As He Pleased
Plumbing the mystery of the first-person Orwell
by George Orwell
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We know from George Orwell’s novel Nineteen Eighty-Four that he thought of the diary as a potentially seditious form. Diaries are not illegal in the world of Nineteen Eighty-Four because nothing is—Airstrip One’s legal code has been abolished. But Orwell’s protagonist, Winston Smith, understands the consequences of committing his private thoughts and personal observations to the page well before he lifts his pen to print the words “DOWN WITH BIG BROTHER.” “If detected it was reasonably certain that it would be punished by death, or at least by twenty-five years in a forced-labor camp,” Orwell wrote. As Smith prepares to scribble his first passage, he asks himself why he’s keeping a diary, and surmises that it’s a letter to the future, to the unborn.
Diaries aren’t just generational time tunnels or rebellions against the state—they can also serve as self-dossiers, self-indictments, and confessions, as Smith also comes to learn. Orwell discovered the same during his adventures as a militiaman in the Spanish Civil War when police confiscated a wartime diary (or two) of his from his wife’s Barcelona hotel room in 1937 during a raid. According to Peter Davison, an Orwell scholar and the editor of this volume, the diary may have been forwarded to Moscow—which considered him a Socialist enemy of communism—and added to the archive of the Soviet secret police, the NKVD.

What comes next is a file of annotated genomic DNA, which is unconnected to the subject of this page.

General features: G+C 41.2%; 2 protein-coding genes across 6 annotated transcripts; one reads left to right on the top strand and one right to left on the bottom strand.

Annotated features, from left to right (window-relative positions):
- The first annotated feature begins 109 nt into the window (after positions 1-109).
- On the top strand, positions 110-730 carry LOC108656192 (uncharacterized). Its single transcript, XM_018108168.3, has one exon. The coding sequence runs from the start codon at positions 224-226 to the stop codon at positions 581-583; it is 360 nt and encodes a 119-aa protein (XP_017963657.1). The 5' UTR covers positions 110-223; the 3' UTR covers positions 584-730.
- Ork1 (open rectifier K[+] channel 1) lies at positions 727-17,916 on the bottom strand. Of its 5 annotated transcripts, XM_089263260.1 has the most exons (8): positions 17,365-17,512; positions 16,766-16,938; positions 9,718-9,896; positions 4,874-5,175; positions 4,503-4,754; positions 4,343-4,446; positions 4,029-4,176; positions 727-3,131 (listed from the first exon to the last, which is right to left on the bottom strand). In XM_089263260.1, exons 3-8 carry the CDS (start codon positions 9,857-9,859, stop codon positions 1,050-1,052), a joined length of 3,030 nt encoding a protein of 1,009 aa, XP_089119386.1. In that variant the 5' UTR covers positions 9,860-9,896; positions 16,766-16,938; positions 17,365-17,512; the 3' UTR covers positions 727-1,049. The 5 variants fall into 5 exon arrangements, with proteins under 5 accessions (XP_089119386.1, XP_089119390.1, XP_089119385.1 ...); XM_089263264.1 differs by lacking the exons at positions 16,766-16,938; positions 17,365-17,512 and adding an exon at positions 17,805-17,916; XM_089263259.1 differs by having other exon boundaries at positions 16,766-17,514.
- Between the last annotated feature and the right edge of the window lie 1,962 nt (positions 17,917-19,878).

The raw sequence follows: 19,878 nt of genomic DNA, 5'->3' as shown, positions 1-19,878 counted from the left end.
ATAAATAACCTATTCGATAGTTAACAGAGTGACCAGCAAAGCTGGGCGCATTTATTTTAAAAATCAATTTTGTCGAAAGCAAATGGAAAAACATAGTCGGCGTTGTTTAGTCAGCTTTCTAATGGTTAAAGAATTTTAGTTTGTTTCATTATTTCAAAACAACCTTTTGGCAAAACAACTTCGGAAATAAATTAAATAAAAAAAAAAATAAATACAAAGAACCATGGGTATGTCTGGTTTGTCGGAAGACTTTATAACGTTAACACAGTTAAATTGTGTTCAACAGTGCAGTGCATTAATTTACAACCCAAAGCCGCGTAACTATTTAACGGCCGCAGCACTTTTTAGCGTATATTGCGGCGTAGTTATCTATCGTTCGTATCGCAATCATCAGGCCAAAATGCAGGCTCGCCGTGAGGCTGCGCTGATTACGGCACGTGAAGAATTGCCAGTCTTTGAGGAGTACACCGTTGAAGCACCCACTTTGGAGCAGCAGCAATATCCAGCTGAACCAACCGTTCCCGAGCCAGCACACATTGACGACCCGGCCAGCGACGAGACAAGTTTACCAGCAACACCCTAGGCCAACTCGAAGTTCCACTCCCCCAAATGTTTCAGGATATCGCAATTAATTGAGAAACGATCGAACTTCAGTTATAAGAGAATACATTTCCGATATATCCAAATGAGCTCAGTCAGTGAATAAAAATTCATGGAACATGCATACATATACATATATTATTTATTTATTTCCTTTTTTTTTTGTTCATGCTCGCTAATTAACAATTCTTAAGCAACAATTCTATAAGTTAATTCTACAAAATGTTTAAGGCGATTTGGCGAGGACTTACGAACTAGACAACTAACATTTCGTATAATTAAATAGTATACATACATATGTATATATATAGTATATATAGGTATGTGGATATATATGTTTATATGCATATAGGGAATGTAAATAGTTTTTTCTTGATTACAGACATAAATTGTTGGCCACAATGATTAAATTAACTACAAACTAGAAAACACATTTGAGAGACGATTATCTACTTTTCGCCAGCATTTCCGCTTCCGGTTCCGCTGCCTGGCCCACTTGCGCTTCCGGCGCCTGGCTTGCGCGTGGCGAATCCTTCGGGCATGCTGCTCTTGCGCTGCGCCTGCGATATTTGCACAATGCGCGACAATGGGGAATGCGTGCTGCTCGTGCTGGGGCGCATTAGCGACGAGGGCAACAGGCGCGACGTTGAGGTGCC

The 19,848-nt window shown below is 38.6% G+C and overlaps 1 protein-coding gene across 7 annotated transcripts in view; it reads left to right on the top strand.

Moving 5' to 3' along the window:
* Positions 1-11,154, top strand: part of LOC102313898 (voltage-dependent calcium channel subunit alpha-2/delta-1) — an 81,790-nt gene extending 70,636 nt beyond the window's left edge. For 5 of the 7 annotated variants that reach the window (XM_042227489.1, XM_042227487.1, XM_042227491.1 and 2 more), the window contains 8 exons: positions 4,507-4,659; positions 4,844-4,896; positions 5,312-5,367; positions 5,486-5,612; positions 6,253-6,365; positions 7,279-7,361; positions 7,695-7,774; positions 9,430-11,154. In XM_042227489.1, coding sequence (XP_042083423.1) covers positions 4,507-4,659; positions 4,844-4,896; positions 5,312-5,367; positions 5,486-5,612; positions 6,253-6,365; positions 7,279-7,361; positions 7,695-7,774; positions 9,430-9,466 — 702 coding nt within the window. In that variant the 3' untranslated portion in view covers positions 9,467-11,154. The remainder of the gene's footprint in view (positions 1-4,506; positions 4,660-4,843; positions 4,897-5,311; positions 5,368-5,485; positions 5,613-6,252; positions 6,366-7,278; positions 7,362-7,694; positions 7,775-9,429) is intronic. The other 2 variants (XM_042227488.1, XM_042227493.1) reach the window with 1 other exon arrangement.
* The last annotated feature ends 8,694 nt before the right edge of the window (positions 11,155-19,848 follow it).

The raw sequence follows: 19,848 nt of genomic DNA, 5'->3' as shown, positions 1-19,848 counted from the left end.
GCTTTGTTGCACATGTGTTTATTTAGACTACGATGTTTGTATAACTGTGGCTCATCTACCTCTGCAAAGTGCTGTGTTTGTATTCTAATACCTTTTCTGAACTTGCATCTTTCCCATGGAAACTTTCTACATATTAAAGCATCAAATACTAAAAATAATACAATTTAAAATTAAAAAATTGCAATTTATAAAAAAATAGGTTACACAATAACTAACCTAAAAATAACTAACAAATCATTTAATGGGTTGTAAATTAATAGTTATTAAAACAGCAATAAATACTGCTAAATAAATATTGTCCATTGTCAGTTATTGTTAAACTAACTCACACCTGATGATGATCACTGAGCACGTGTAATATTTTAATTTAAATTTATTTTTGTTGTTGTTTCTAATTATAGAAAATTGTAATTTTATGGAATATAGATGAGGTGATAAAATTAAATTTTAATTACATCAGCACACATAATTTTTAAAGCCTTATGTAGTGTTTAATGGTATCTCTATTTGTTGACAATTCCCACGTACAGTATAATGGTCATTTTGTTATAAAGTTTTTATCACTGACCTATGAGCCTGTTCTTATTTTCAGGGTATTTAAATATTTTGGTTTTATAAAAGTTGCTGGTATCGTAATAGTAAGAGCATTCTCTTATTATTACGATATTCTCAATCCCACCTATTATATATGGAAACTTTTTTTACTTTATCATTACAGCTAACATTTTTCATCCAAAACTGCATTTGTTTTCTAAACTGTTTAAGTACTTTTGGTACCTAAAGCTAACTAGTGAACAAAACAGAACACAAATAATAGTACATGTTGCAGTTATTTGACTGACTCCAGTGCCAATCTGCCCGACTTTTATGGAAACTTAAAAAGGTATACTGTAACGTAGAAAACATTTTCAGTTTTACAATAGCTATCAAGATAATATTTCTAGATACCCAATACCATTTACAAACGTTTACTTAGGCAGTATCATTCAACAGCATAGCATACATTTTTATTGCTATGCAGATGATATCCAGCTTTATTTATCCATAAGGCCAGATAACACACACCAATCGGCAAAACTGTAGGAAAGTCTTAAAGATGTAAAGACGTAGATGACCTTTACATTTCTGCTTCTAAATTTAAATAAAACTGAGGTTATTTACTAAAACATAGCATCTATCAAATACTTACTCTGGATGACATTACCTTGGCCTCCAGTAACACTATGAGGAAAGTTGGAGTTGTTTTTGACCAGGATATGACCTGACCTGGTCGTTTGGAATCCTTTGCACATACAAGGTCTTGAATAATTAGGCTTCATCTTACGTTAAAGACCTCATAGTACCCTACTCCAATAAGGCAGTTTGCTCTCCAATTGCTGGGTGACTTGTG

Another Orwell diary that appears to be MIA dates from the mid-1920s, when he was working in Burma as a colonial policeman. It has never surfaced and probably never will—though Orwell published a fictionalized